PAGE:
For those not yet acquainted, an account of Zack’s waterski accomplishments reads like a comprehensive list of major junior, college, and pro events from the last two decades. Twenty years ago he won Boys 1 slalom at U.S. Nationals (then, like now, there was no Boys 1 jump event). The next year he won Boys 2 jump, starting a long streak of jump wins throughout the rest of his junior years and sweeping up gold medals at Pan Ams, Worlds, Masters, and the U.S. Open, sometimes in all three events, setting the Boys 2 (131’) and Boys 3 (191’) jump records as well as the Jr. Masters (188’), Jr. Worlds (190’) and Jr. U.S. Open (191’) records. In 2009 he graduated to pro and college skiing, dominating collegiate nationals every time he competed and setting the record there, too (195’). His first pro win came soon after, at the King of Darkness in 2010, spurring further wins in subsequent years at IWWF World Cup, Malibu Open, Madrid Pro, and U.S. Open, and countless podium finishes at Moomba, America’s Cup, Pan Ams, Masters, and Worlds. Zack set the National Mens 1 jump record (219’), the longest jump off of a 5-1/2 ft jump (228’) and sports a personal best of 234 feet, making him one of the top ten furthest jumpers since the birth of the sport nearly 100 years ago.
His proudest moment wasn’t even at a traditional pro event but rather something called the Twin Lakes CornFest where, in the fall of 2019 in Wisconsin, thousands of hungry mouths munching corn cobs were suddenly agape at the sight of a human being cutting a long arc through the sky. That human projectile was Zack, smiling from ear to ear, at the top of his game. When the event concluded Zack had won the “LD Jump” event and earned the infinitely unique and awesome title “Ramp Master Superstar”. Those in the ski world lucky enough to know the person behind the oversized checks, who can see past the charred remains of jump records from generations past, know a person who always keeps things positive. Of course his friends and fellow skiers, when asked, speak of Zack in superlatives: “legend”, “greatest of all time”, “Boy Wonder”, “Waterski Daredevil”. Yet the stories of his prowess on the ramp soon give way and are overshadowed by his stand-out attitude off the water. The man we know as Ramp Master Superstar has never failed to keep enjoyment of the sport his top priority. Less than two weeks after his surgery to repair multiple major vertebral fractures he briefly graced a group of his friends and amateur jumpers with his presence at a tournament at Fluid Water Sports. Superstar indeed.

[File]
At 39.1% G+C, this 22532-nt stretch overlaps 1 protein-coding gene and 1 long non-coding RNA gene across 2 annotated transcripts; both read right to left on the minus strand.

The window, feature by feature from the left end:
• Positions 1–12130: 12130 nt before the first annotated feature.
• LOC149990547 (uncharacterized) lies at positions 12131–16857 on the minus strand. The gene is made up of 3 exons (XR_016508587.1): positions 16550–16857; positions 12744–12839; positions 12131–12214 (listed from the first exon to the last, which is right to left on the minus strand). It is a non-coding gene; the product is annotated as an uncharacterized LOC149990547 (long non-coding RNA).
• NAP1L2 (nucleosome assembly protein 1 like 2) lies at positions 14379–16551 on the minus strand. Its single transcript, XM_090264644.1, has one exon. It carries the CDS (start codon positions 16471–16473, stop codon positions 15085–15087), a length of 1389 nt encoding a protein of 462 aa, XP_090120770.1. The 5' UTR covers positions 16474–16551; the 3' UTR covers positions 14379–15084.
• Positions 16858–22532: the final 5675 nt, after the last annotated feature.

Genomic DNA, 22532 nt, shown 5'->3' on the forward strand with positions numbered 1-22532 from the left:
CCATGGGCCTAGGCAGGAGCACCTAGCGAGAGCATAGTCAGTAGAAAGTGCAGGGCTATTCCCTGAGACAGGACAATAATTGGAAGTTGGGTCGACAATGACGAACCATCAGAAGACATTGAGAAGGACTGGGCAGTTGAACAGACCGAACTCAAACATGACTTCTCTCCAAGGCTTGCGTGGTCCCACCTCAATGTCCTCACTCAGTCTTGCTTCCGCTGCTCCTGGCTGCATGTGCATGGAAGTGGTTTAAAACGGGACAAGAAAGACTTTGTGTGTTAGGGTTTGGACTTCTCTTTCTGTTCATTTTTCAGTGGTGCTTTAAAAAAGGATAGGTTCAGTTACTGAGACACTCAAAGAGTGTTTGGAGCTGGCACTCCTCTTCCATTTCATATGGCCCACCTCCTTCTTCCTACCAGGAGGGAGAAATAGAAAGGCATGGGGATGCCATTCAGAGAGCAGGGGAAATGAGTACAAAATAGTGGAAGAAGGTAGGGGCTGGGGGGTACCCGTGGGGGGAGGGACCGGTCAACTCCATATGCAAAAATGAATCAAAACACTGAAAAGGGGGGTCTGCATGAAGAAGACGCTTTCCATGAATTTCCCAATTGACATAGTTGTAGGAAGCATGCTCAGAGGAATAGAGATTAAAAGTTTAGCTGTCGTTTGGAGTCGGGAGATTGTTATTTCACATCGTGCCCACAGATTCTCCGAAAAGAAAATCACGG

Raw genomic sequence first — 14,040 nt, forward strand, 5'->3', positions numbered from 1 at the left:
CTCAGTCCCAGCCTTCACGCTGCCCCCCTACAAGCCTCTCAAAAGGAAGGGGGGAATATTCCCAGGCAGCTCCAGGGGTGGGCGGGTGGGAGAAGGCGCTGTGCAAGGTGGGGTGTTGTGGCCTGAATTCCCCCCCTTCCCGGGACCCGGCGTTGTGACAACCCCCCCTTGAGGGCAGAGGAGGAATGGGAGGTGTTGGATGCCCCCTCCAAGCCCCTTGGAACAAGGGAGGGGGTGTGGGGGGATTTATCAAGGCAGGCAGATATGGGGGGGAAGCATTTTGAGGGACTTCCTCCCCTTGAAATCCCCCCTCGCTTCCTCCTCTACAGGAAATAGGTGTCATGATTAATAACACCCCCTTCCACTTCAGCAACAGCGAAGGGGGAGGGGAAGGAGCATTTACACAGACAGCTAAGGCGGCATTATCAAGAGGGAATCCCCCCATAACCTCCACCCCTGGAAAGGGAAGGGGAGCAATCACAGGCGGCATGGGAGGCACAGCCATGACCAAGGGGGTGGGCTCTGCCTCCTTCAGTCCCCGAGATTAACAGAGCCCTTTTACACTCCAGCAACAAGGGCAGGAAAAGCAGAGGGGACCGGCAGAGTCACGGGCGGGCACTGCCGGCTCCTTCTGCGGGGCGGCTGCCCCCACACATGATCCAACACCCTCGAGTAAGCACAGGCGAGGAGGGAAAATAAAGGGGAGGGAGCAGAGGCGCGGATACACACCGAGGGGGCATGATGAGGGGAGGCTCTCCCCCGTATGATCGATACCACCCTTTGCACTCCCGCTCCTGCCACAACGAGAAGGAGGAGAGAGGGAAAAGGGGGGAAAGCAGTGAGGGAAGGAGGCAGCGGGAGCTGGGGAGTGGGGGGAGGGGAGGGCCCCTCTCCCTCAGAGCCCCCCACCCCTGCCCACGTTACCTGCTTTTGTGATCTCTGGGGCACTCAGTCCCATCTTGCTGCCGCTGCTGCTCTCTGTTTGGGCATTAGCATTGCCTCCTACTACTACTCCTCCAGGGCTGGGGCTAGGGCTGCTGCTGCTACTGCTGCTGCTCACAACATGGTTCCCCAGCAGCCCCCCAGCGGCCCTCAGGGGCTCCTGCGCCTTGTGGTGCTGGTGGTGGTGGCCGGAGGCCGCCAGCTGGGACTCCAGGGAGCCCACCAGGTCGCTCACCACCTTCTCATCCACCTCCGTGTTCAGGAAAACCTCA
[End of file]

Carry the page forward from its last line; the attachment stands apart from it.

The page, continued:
Such unwavering dedication to the sport has shone throughout Zack’s career. Indeed anyone who hadn’t yet seen him ski would be forgiven for thinking he was simply a friendly and supportive fan of the sport who loves to be around people and help them have fun on the water. Among other things he has followed in his father John Worden’s footsteps serving as a technical controller, arriving weeks early to tournament sites to set them up and ensure skiers will have the best conditions.
With mounting bills and modest means Zack could use our support to make ends meet on his long road to recovery. We at Militia Clothing consider Zack to be one of us, and we are doing what we can to help him back on his feet. This special edition #flyforzack shirt is soft, comfortable, and it’s full of good feels for giving back to someone who has given our sport so much. All profits and any additional funds donated through this effort will go directly to Zack to support his recovery. Thank you.
This Fly For Zack shirt design features Zack's legendary 195' record jump from the 2011 NCWSA Collegiate Water Ski Nationals.
TWO WAYS TO HELP ZACK (ALL PROCEEDS GO TO ZACK’S RECOVERY)
BUY A “FLY FOR ZACK” SHIRT: https://www.mltaclothing.com/